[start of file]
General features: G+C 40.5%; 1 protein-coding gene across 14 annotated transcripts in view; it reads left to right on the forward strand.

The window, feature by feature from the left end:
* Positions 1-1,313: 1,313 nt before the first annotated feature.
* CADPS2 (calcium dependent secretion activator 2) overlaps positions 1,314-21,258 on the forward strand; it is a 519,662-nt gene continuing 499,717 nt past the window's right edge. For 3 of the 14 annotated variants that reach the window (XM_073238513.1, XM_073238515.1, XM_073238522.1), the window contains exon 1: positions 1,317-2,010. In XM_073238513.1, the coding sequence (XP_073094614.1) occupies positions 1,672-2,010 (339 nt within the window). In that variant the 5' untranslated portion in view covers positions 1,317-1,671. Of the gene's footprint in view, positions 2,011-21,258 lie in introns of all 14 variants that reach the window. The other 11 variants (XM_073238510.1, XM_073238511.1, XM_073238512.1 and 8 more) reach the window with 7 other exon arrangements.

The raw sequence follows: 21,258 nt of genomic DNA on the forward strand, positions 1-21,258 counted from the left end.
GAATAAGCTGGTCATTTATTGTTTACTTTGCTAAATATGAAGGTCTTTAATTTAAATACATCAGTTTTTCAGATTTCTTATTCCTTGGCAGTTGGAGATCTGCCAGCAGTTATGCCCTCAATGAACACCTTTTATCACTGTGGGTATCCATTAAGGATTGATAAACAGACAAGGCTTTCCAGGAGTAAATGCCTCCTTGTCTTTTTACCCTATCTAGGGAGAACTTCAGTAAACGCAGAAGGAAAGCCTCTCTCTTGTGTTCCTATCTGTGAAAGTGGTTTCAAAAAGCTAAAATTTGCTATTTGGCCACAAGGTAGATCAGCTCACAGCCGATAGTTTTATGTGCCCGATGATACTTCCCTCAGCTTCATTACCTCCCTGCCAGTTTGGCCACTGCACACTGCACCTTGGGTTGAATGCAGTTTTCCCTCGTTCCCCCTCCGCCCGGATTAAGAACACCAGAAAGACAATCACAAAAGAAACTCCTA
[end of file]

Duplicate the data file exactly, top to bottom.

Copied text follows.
General features: G+C 40.5%; 1 protein-coding gene across 14 annotated transcripts in view; it reads left to right on the forward strand.

The window, feature by feature from the left end:
* Positions 1-1,313: 1,313 nt before the first annotated feature.
* CADPS2 (calcium dependent secretion activator 2) overlaps positions 1,314-21,258 on the forward strand; it is a 519,662-nt gene continuing 499,717 nt past the window's right edge. For 3 of the 14 annotated variants that reach the window (XM_073238513.1, XM_073238515.1, XM_073238522.1), the window contains exon 1: positions 1,317-2,010. In XM_073238513.1, the coding sequence (XP_073094614.1) occupies positions 1,672-2,010 (339 nt within the window). In that variant the 5' untranslated portion in view covers positions 1,317-1,671. Of the gene's footprint in view, positions 2,011-21,258 lie in introns of all 14 variants that reach the window. The other 11 variants (XM_073238510.1, XM_073238511.1, XM_073238512.1 and 8 more) reach the window with 7 other exon arrangements.

The raw sequence follows: 21,258 nt of genomic DNA on the forward strand, positions 1-21,258 counted from the left end.
GAATAAGCTGGTCATTTATTGTTTACTTTGCTAAATATGAAGGTCTTTAATTTAAATACATCAGTTTTTCAGATTTCTTATTCCTTGGCAGTTGGAGATCTGCCAGCAGTTATGCCCTCAATGAACACCTTTTATCACTGTGGGTATCCATTAAGGATTGATAAACAGACAAGGCTTTCCAGGAGTAAATGCCTCCTTGTCTTTTTACCCTATCTAGGGAGAACTTCAGTAAACGCAGAAGGAAAGCCTCTCTCTTGTGTTCCTATCTGTGAAAGTGGTTTCAAAAAGCTAAAATTTGCTATTTGGCCACAAGGTAGATCAGCTCACAGCCGATAGTTTTATGTGCCCGATGATACTTCCCTCAGCTTCATTACCTCCCTGCCAGTTTGGCCACTGCACACTGCACCTTGGGTTGAATGCAGTTTTCCCTCGTTCCCCCTCCGCCCGGATTAAGAACACCAGAAAGACAATCACAAAAGAAACTCCTA